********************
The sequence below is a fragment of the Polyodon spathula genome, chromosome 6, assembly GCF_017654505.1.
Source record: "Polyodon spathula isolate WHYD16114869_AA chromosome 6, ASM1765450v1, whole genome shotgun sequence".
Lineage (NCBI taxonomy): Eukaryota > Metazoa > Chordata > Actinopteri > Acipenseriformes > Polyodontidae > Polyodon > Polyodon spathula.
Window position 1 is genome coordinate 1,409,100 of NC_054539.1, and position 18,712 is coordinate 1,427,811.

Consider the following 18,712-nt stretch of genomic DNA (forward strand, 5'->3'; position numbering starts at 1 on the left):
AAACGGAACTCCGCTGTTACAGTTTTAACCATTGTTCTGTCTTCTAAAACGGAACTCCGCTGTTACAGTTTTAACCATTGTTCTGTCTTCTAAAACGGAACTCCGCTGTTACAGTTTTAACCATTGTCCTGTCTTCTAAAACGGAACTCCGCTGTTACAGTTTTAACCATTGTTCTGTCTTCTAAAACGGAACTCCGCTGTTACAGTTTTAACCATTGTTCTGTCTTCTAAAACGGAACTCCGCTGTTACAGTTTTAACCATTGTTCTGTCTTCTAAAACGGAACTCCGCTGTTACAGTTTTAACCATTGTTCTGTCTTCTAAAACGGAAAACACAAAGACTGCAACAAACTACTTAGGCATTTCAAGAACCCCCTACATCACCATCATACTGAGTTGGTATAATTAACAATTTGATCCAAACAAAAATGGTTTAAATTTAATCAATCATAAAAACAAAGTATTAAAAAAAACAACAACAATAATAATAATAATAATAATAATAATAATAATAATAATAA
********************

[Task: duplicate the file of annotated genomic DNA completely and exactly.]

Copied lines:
The sequence below is a fragment of the Polyodon spathula genome, chromosome 6, assembly GCF_017654505.1.
Source record: "Polyodon spathula isolate WHYD16114869_AA chromosome 6, ASM1765450v1, whole genome shotgun sequence".
Lineage (NCBI taxonomy): Eukaryota > Metazoa > Chordata > Actinopteri > Acipenseriformes > Polyodontidae > Polyodon > Polyodon spathula.
Window position 1 is genome coordinate 1,409,100 of NC_054539.1, and position 18,712 is coordinate 1,427,811.

Consider the following 18,712-nt stretch of genomic DNA (forward strand, 5'->3'; position numbering starts at 1 on the left):
AAACGGAACTCCGCTGTTACAGTTTTAACCATTGTTCTGTCTTCTAAAACGGAACTCCGCTGTTACAGTTTTAACCATTGTTCTGTCTTCTAAAACGGAACTCCGCTGTTACAGTTTTAACCATTGTCCTGTCTTCTAAAACGGAACTCCGCTGTTACAGTTTTAACCATTGTTCTGTCTTCTAAAACGGAACTCCGCTGTTACAGTTTTAACCATTGTTCTGTCTTCTAAAACGGAACTCCGCTGTTACAGTTTTAACCATTGTTCTGTCTTCTAAAACGGAACTCCGCTGTTACAGTTTTAACCATTGTTCTGTCTTCTAAAACGGAAAACACAAAGACTGCAACAAACTACTTAGGCATTTCAAGAACCCCCTACATCACCATCATACTGAGTTGGTATAATTAACAATTTGATCCAAACAAAAATGGTTTAAATTTAATCAATCATAAAAACAAAGTATTAAAAAAAACAACAACAATAATAATAATAATAATAATAATAATAATAATAATAATAA